Home » Elton John, Dionne Warwick, and Stevie Wonder Thrive as Rod Stewart’s Venture Falters

Elton John, Dionne Warwick, and Stevie Wonder Thrive as Rod Stewart’s Venture Falters

Rod Stewart’s rendition of a song didn’t make waves, but Elton John, Dionne Warwick, and Stevie Wonder later revitalized it — yielding millions of dollars.

Rod Stewart and Dionne Warwick both enjoyed success in the first half of the 1980s. Stewart maintained an unbroken streak of hits that began with his 1971 signature tune, “Maggie May,” and extended through the early ’90s.

Warwick, a major star in the ’60s, experienced a tumultuous ride in the ’70s but made a comeback with her Barry Manilow-produced 1979 album, Déjà Vu, featuring hits like “I’ll Never Love This Way Again” and the Bee Gees-backed “Heartbreaker.”

In 1982, Rod Stewart overlooked a ballad. However, three years later, the song gained new significance when Dionne enlisted celebrity friends Elton John, Stevie Wonder, and Gladys Knight to re-record it for charity.

Dionne And Friends Covered “That’s What Friends Are For”

Dionne Warwick was deeply concerned about the escalating AIDS crisis, which claimed many lives in the song and dance communities. Witnessing dear friends suffer from the disease, she felt compelled to make a difference. “That’s What Friends Are For” brought Warwick back together with Burt Bacharach, who co-wrote the song with his then-wife, Carole Bayer Sager. Bacharach had previously composed Warwick’s ’60s hits with lyricist Hal David, including enduring pop classics like “Don’t Make Me Over,” “Anyone Who Had a Heart,” and “Do You Know the Way to San Jose.”

The singer had a wide circle of friends in the industry spanning multiple generations. Dionne Warwick regards Frank Sinatra as one of her mentors. To fully harness the potential of the Bacharach/Bayer Sager ballad, she enlisted three other prominent names in soul and pop.

Elton John, a prominent rock star of the ’70s, experienced a recent resurgence with hits like “I’m Still Standing,” “Sad Songs,” and “I Guess That’s Why They Call It the Blues” in 1983–84. The latter featured harmonica accompaniment by Stevie Wonder, another ’70s icon renowned for chart-toppers like “I Just Called to Say I Love You” and “Part-Time Lover.”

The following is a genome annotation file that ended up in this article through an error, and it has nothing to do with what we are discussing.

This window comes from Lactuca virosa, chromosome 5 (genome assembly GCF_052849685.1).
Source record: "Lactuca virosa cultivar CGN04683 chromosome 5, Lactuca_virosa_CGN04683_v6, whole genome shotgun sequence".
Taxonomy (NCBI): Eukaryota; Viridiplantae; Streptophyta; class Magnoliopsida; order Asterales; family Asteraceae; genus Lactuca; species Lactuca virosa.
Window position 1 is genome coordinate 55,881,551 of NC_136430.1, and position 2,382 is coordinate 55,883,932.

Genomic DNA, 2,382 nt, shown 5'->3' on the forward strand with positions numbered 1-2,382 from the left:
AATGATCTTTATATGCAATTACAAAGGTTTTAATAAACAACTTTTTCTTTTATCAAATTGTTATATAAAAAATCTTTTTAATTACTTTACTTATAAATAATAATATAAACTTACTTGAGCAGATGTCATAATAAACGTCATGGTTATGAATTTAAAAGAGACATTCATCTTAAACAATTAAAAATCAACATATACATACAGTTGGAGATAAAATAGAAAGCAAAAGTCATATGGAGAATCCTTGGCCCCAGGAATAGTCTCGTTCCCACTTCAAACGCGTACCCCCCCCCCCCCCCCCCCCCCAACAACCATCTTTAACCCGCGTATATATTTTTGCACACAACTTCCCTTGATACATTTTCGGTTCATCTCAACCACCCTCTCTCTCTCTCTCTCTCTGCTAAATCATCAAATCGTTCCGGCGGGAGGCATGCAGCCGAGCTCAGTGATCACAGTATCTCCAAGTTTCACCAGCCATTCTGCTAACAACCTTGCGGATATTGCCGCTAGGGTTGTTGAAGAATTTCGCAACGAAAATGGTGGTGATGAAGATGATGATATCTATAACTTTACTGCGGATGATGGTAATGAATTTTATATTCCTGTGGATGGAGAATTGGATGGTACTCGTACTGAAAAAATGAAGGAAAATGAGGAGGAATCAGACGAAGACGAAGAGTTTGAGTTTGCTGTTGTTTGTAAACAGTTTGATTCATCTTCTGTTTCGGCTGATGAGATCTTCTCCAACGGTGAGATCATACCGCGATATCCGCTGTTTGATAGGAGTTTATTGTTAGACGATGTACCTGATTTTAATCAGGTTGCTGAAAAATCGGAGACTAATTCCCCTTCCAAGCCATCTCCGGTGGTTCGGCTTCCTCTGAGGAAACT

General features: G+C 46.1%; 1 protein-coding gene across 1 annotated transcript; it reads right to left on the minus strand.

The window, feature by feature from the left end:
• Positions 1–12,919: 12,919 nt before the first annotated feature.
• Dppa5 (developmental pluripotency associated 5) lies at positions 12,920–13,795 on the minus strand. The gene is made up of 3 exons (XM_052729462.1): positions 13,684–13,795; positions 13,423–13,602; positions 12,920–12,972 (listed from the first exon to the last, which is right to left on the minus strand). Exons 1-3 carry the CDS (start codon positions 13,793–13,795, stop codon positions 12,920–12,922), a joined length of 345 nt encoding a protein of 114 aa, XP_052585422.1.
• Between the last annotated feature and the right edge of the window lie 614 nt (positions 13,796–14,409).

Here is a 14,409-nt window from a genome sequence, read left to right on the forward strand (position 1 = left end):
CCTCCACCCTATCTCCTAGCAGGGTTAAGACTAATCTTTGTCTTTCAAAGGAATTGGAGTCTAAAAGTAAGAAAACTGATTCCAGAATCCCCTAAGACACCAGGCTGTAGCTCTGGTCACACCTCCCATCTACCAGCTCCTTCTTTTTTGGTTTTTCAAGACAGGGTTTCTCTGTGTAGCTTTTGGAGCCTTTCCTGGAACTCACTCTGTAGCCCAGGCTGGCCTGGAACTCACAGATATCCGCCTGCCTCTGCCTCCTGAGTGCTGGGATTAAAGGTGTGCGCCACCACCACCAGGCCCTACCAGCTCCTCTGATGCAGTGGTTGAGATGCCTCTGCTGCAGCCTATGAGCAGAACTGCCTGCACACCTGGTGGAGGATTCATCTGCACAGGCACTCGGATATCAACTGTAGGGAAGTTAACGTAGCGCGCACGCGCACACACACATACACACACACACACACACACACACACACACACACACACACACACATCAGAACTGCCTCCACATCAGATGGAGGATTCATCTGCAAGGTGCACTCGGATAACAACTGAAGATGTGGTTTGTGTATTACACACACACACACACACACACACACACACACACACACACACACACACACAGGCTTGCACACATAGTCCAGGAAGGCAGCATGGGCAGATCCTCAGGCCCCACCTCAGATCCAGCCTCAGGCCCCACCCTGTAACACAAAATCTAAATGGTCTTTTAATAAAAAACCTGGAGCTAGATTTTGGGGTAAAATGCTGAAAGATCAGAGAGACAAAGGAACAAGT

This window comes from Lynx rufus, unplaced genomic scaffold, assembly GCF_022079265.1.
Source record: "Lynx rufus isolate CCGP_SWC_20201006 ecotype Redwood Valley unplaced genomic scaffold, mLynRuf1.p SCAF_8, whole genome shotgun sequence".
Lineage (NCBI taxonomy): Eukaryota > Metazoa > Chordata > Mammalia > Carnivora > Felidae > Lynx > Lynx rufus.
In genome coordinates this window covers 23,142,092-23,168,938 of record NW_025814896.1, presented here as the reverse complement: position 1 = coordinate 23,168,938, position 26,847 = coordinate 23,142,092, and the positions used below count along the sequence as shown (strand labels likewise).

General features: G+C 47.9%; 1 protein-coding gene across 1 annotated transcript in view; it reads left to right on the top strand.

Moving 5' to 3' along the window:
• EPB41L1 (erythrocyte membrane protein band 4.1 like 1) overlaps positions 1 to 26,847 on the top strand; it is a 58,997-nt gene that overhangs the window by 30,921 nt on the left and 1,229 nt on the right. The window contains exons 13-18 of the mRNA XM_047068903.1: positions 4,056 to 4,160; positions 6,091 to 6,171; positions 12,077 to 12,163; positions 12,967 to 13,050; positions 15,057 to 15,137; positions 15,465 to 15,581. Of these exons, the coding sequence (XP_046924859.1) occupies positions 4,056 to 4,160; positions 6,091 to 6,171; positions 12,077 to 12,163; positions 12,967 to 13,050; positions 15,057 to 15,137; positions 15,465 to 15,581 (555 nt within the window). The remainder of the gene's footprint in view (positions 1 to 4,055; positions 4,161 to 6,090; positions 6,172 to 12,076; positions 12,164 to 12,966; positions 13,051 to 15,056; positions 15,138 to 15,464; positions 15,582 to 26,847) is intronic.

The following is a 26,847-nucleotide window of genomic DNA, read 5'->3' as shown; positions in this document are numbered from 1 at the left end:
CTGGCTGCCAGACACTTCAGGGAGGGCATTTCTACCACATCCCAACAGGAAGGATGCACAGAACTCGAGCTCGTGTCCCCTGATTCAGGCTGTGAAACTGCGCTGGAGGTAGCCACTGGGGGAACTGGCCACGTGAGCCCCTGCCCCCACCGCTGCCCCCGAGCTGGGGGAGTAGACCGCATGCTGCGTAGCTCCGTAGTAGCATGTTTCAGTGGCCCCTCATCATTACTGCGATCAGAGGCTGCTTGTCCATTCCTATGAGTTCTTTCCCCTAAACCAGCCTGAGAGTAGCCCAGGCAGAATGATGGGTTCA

Gladys Knight, the longstanding frontwoman of the Pips, initially a Motown act in the ’60s, achieved glory with ’70s hits such as “Midnight Train to Georgia,” “I’ve Got to Use My Imagination,” and “Best Thing That Ever Happened to Me.”

In “That’s What Friends Are For,” the four singers take turns delivering tender lines about friendship and loyalty, each getting a solo spot. Elton, in the third verse, passionately belts out the transcendent lines “Keep smilin’, keep shinin’, knowing you can always count on me for sure.” Stevie Wonder frames the track with his harmonica contributions.

In the winter of 1986, “That’s What Friends Are For” by Dionne Warwick and Friends held the No. 1 spot on the Billboard Hot 100 for four consecutive weeks. This marked the second time the “Walk On By” singer reached the pinnacle of the pop charts, with her previous No. 1 achieved 11 years earlier through the Spinners duet “Then Came You.”

Rod Stewart’s Initial Recording of “That’s What Friends Are For

Despite its 1986 reign as the No. 1 Billboard hit, “That’s What Friends Are For” originated in 1982 with another pop star, Rod Stewart.

Stewart recorded the song for the 1982 comedy film Night Shift, directed by Ron Howard. The track is featured during the closing credits and is included on the soundtrack, which also boasts songs by Marshall Crenshaw (“Someday, Someway”), Talk Talk (“Talk Talk”), and Heaven 17 (“Penthouse and Pavement”).

While Dionne and Friends put a spotlight on harmonies and maintained subtle musical accompaniment, Stewart’s rendition features a prominent backing track with a distinctive wheezing synthesizer. Additionally, he opts to sing the song in the key of C, deviating from their E-flat version.

Stewart’s rendition of “That’s What Friends Are For” had the potential to be a hit, given his significant presence in the early ’80s. The success of his 1981 album, Tonight I’m Yours, with hits like “Young Turks” and the title track, contributed to his high profile. The videos for these songs, along with earlier hits such as “Do Ya Think I’m Sexy” and “Tonight’s the Night,” enjoyed frequent airplay on the then-new MTV.

Unfortunately, Warner Bros., Stewart’s label responsible for the soundtrack’s release, did not release his version of “That’s What Friends Are For” as a single. (They only released it in select markets in 1986 to capitalize on its newfound popularity through the Dionne and Friends version.)

It was a missed opportunity for the singer, who had been on a winning streak since 1971 when he abandoned band efforts to focus on his solo career. His ’80s success compensated for the challenges he faced in the ’60s when Rod Stewart experienced a setback with a band alongside Mick Fleetwood before each pursued separate and successful career paths.

“That’s What Friends Are For” Earned Two Grammys and Generated $3 Million for AIDS Research

“That’s What Friends Are For” Raised Over $3 Million for AIDS Research and Won Two Grammy Elton John Sustains AIDS Research Advocacy and Long-lasting Musical Friendships “That’s What Friends Are For” May Not Have Been Essential for Elton’s Career, but It Certainly Didn’t Hurt

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